Bedside Table

Need something to read on your next trans-Atlantic airship flight? Here are some recommendations from my ever-growing library.

Books By Category:

Steampunk

The Alchemy of Stone by Ekaterina Sedia
This story about a machine’s life was compelling and beautiful, but bittersweet. I don’t want to spoil it folks, so I’ll leave it there. Worth your time if you enjoy sci-fi or steampunk. A character-driven story that is rare for those genera.

The Girl in the Steel Corset by Kady Cross
A YA steampunk adventure that I couldn’t put down. Cross kept my interest and the characters were unique.

Hunted (The Flash Gold Chronicles, #2) by Lindsay Buroker
This was a truly enjoyable quick read. A Steampunk author that I will continue to follow. Her characters were lovable and the story was fast-paced and fun. Very worth the download.

The Iron Duke by Meljean Brook
Not only is the romance molten hot, this steampunk story has one of the most fascinating worlds I’ve encountered in the genera. Brook has done her homework and she casts a vivid spell.

Lady of Devices by by Shelley Adina
I’ll admit, I did not see where this plot was headed. She zigged where I thought she would zag. A fun read!

Steampunk II: Steampunk Reloaded by Ann VanderMeer and Jeff VanderMeer
This collection of fun short stories by well-known authors working in this fun genera was a great impulse buy. I am fascinated by not only the range of what is considered Steampunk, but also by the creative ways each author approaches story in this well-composed volume. The VanderMeers know their stuff.

Gaslamp Fantasy & Traditional Fantasy

Firelight (Darkest London) by Kristen Callihan
Oh, this story had it all. Steamy romance, compelling characters, adventure, danger and a creepy villain. Loved it!

Glamour in Glass by Mary Robinette Kowal
Loved the story and I was even more impressed by this author’s meticulous use of only period-correct language for her Regency setting.

The Name of the Wind by Patrick Rothfuss
I also read the follow-up book The Wise Man’s Fear. Rothfuss is one of my new favorite fantasy writers of all time. I can’t recommend these enough.

On the Craft of Writing

Bullies, Bastards and Bitches: How To Write The Bad Guys Of Fiction by Jessica Morrell
Highly recommended for anyone writing fiction! Wow, I am seeing my characters in a whole new light now. I had a chance to meet and talk with Jessica at a recent writers’ conference, and I am so glad I picked up a few of her how-to books. Now I know I’m writing “dark-heroes” and “bad boys.” Hmm…

Classics

The Arabian Nights: The Book of the Thousand Nights and a Night Translation by Richard Burton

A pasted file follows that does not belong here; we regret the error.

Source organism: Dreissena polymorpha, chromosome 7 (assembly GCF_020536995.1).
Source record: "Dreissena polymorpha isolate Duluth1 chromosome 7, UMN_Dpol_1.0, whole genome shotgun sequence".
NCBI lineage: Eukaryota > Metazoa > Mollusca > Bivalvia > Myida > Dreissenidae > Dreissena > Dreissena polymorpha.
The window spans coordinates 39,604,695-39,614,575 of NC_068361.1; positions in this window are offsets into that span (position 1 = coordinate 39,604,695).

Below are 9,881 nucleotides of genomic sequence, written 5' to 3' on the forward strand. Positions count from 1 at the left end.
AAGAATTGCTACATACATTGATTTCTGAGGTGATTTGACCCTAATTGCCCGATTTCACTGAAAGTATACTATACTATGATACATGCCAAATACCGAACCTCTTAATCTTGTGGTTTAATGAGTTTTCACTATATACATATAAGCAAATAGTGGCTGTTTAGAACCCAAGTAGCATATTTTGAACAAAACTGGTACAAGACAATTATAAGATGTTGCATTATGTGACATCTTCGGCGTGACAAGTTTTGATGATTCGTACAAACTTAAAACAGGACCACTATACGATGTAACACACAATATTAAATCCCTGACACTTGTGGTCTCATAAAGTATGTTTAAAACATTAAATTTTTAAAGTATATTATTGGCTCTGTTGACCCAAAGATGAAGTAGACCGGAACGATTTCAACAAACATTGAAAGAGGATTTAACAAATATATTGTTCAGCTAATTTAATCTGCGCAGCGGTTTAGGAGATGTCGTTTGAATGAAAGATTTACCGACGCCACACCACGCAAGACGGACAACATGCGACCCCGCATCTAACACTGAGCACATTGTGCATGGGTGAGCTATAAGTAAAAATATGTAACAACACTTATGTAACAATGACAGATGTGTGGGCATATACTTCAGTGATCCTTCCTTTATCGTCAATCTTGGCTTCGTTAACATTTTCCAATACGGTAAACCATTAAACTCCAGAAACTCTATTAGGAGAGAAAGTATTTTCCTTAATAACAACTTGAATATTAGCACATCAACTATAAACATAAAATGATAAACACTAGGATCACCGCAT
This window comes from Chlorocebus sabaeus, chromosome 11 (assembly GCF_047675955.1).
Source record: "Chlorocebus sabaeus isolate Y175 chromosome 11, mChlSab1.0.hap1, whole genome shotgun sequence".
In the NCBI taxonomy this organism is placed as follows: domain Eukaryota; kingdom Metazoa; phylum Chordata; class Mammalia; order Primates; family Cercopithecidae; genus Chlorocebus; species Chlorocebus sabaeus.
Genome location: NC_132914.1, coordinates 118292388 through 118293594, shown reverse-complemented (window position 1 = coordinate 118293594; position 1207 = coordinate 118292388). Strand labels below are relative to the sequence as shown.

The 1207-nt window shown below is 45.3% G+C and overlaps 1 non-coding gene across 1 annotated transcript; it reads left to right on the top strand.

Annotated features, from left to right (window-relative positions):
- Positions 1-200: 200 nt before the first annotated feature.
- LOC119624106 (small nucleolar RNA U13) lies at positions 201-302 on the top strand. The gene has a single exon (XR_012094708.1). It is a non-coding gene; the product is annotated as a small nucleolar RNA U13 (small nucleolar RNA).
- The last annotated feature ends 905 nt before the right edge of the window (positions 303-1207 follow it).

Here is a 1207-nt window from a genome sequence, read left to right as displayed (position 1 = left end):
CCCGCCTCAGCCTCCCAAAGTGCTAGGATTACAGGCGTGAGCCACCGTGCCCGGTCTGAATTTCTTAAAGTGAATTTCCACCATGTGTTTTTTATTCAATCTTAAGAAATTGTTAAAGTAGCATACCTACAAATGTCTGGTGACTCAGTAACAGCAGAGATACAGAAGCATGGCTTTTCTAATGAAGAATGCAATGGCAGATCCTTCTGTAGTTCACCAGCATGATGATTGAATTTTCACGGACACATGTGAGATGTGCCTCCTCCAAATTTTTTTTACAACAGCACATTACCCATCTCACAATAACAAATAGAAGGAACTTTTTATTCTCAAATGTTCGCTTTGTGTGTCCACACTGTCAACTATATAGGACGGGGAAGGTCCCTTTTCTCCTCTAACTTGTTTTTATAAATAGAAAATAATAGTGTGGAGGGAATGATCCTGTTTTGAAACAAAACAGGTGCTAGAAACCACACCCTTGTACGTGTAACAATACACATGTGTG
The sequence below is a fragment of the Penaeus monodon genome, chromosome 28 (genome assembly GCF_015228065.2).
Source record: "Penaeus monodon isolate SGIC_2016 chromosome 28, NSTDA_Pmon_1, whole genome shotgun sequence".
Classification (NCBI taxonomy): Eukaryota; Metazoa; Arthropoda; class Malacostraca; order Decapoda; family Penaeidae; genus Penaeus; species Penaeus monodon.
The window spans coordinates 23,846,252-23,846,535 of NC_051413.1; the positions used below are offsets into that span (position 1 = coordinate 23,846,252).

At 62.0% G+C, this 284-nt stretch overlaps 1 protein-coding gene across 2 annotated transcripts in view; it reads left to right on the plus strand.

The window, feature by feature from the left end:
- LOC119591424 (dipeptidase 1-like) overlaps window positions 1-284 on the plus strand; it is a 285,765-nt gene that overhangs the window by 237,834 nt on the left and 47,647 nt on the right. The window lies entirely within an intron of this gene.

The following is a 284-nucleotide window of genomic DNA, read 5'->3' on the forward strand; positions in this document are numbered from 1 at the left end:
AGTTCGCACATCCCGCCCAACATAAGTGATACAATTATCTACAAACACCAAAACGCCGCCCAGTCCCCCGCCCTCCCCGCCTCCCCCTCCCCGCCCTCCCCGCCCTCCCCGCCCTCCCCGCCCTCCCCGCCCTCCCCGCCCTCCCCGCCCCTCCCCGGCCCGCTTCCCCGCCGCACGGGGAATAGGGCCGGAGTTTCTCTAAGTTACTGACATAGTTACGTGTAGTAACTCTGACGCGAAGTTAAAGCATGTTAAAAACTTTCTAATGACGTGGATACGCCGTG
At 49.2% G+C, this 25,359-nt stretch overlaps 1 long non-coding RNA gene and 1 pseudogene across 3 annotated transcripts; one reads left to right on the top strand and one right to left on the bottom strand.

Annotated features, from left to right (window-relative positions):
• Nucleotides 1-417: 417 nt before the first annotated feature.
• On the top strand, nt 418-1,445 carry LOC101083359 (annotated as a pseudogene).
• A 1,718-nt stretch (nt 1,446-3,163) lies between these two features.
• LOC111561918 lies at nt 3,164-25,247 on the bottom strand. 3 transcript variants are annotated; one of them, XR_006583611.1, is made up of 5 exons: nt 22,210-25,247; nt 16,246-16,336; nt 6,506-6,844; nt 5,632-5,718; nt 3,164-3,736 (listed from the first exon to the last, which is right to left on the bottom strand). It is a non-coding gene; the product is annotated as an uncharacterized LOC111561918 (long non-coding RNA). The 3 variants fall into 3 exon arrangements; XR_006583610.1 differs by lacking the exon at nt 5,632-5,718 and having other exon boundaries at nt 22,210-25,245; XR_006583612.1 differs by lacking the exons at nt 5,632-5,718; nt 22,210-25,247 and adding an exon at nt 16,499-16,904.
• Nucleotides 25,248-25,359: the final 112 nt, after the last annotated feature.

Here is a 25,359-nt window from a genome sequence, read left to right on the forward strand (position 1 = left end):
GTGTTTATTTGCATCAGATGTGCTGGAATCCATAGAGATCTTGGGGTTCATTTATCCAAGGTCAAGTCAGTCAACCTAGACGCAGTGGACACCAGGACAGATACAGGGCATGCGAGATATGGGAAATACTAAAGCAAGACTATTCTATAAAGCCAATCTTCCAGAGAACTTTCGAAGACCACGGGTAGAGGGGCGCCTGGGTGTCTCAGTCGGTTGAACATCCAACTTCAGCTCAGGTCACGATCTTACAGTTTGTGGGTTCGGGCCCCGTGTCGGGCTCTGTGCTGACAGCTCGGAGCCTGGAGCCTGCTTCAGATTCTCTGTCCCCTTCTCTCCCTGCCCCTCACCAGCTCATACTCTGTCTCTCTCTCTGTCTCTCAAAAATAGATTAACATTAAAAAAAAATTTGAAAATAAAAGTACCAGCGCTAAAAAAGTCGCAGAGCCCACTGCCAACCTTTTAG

Why? Because my WIP involves djinns. And really, you don’t need a reason to read this awesome collection of myths from the Islamic world. Highly recommended if you can get past the cultural references that today seem racist (much ado about this on Amazon). But the core of the story is a fascinating look into this ancient world full of enchanted princes, young lovers, talking animals and lost treasures.

Till We Have Faces: A Myth Retold by C. S. Lewis
If you only think of The Narnia Chronicles when you think of Lewis, you owe it to yourself to dig deeper. This retelling of the myth of Cupid and Psyche was breathtaking. The first person narrator was one of the most vivid and fully-realized personalities I’ve encountered in a novel in some time.

Generally Awesome (Miscellaneous)

After Dark by Haruki Murakami
Wow! This book is unlike anything I’ve read lately. Not only does Murakami use a true third-person omniscient narrator (very rare), he does it with magical prowess. This book had me spellbound from the imagery on page one. Writers like him make it look easy.

Full Dark, No Stars by Stephen King
Take a flashlight with you when you read this one, folks. King isn’t afraid to take you into the dark in this collection of short stories. Ditto his similar collection, Just After Sunset. And I love, love, love how he uses deep point of view in his writing.

Runaway by Alice Munro
I can get lost in short stories like this amazing collection. Her prose can evoke imagery that gives you goosebumps. If you haven’t discovered Munro yet, take my advice and check her out. (One of the few authors form my college required reading days that I still pick up for pure enjoyment.)

Seduction Creek by Avery Flynn
The story and characters have so much heart. Flynn has a gift for making her characters come to life on the page and her suspense is peppered with just the right amount of humor.

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